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Emil Viklicky: Patriarch of Czech Jazz Piano

Victor Verney By

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When most American jazz buffs think of the Czech Republic, they probably think of bassists George Mraz and Miroslav Vitous or keyboardist Jan Hammer. However, Europeans knowledgeable about the same topic probably think of Emil Vicklický, the acknowledged "Patriarch of Czech Jazz Piano." Known for combining the melodism and tonalities of Moravian folk music with modern jazz harmonies and classical orchestration in a distinctly individual style, Vicklický grew up in the former Czechoslovakia, where his father was a university art professor. He graduated in 1971 from Palacky University with a degree in mathematics, and applied to graduate school with a view to becoming a professor himself. His first postgraduate lesson was also his last: learning that in communist Czechoslovakia circa early 1970s, political correctness was more important than academic merit, convincing him to pursue a musical career instead.

In 1974 he was awarded the prize for best soloist at the Czechoslovak Amateur Jazz Festival, and in 1976 he was a prizewinner at the jazz improvisation competition in Lyon. His composition "Green Satin" earned him first prize in the music conservatory competition in Monaco, and in 1977 he was awarded a one-year scholarship to study composition and arrangement at Berklee College of Music in Boston.

Since returning to Prague, he has led a variety of quartets and quintets and lectured at summer jazz workshops in both the Czech Republic and Wales. From 1991 to 1995, Vicklický served as president of the Czech Jazz Society, and since 1994 he has worked with the Ad lib Moravia ensemble, which had a highly successful concert tour of Mexico and the United States in 1996. Vicklický often performs in international ensembles with American and European musicians, including the Lou Blackburn International Quartet and the Benny Bailey Quintet. He has made frequent appearances in Finland with the Finnczech Quartet and in Norway with the Czech-Norwegian Big Band, and he has performed throughout Europe as well as in Japan and Israel. The editor of Rolling Stone magazine once wrote of Vicklický that, "it was a delightful surprise to see such first-class, top-of-the-line jazz in Prague."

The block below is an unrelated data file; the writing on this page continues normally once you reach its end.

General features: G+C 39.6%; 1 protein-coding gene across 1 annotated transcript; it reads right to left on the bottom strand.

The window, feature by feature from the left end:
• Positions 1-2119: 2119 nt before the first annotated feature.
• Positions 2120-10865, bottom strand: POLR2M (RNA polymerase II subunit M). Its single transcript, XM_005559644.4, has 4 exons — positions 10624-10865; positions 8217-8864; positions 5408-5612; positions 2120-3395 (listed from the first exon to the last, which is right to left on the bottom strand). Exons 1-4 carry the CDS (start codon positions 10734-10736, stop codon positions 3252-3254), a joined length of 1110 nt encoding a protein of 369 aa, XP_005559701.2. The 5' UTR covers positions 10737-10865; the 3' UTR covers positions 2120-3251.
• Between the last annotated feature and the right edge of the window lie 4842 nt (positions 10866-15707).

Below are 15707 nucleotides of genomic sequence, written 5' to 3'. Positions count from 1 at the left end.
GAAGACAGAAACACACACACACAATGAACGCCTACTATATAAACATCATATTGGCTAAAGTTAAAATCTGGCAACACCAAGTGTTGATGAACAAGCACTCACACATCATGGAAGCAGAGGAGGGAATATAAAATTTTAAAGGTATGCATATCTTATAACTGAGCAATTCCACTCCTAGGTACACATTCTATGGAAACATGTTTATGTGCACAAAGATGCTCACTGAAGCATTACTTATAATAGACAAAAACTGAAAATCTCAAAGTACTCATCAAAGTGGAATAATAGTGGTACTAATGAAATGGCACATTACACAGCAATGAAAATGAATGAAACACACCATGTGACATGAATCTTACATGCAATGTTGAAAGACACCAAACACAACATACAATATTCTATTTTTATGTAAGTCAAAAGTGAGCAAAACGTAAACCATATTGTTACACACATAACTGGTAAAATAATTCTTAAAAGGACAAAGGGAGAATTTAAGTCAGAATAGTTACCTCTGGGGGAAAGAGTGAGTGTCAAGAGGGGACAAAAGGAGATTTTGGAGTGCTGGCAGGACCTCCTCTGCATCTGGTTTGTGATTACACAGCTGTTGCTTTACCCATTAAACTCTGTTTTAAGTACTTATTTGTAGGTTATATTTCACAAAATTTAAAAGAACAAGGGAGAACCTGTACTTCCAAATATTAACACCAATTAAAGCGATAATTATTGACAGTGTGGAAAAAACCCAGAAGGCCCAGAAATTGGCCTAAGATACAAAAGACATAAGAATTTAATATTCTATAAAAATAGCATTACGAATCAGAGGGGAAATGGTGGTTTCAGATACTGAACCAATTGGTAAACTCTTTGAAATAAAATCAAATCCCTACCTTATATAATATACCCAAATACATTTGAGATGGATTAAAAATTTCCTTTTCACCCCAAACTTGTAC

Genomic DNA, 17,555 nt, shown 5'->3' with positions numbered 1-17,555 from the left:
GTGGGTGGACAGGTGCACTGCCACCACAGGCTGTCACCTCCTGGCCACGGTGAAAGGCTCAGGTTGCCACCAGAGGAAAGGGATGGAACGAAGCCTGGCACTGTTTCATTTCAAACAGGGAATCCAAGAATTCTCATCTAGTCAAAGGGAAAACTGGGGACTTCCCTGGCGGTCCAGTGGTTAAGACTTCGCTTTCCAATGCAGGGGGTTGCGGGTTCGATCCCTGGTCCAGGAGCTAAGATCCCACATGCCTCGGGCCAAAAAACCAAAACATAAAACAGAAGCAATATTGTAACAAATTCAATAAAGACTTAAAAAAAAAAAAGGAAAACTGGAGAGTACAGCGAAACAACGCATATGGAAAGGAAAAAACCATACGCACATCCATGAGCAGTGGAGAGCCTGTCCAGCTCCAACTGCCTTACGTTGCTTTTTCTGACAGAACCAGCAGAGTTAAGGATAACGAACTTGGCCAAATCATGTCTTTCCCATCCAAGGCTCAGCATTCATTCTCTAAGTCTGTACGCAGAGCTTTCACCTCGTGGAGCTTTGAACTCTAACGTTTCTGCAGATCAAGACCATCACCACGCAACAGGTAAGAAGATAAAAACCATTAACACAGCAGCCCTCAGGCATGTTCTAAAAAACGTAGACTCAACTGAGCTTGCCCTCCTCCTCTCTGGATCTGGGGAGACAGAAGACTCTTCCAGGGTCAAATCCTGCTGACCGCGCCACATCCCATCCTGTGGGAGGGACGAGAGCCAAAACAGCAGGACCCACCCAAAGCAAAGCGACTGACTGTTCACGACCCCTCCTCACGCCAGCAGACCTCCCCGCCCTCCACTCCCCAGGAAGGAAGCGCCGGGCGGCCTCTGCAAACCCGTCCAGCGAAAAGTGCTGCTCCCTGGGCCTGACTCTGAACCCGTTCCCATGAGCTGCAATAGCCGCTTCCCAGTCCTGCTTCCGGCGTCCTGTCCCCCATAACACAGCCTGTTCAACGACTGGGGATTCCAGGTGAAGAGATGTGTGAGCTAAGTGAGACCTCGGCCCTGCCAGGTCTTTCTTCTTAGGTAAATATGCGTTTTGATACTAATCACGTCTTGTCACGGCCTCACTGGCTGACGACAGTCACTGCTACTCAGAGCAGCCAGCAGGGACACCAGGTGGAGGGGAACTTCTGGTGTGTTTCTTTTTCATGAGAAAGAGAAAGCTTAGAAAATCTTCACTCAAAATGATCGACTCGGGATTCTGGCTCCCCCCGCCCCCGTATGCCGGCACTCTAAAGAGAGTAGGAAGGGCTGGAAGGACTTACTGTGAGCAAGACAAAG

Vicklický also composes straight-ahead jazz as well as chamber and orchestral works, often utilizing a combination of classical and jazz performers. In addition, he has written numerous scores for film, television, and theater. During the 1990s, he devoted a significant amount of his time to composing contemporary classical music for a wide variety of instrumental combinations ranging from small chamber ensembles and electronic instruments to symphony orchestras and choruses. In 2004, Vicklický was commissioned by [trumpeter] Wynton Marsalis to compose an operatic piece, The Mystery of Man, featuring the prison letters of Czech president Vaclav Havel. Part of a show titled Let Freedom Swing, it garnered critical acclaim after three sold-out Broadway performances in New York City.

In early August of 2006, Vicklický had a pleasant combination of his personal and professional lives while visiting his son, a Bloomington, Indiana urologist, to celebrate his granddaughter's eighth birthday. Taking advantage of his relative proximity, the directors of the National Czech and Slovak Museum and Library in Cedar Rapids, Iowa, where he had previously given two well-received concerts, invited him for another performance. Prior to an afternoon rehearsal with two local hired guns, Des Moines bassist Steve Charleson and Cedar Rapids drummer Dennis McPartland, Vicklický graciously consented to a lengthy and wide-ranging interview. He arrived carrying the musical charts for his sidemen and a well-worn copy of Norman Mailer's Harlot's Ghost, which he said he was re-reading.

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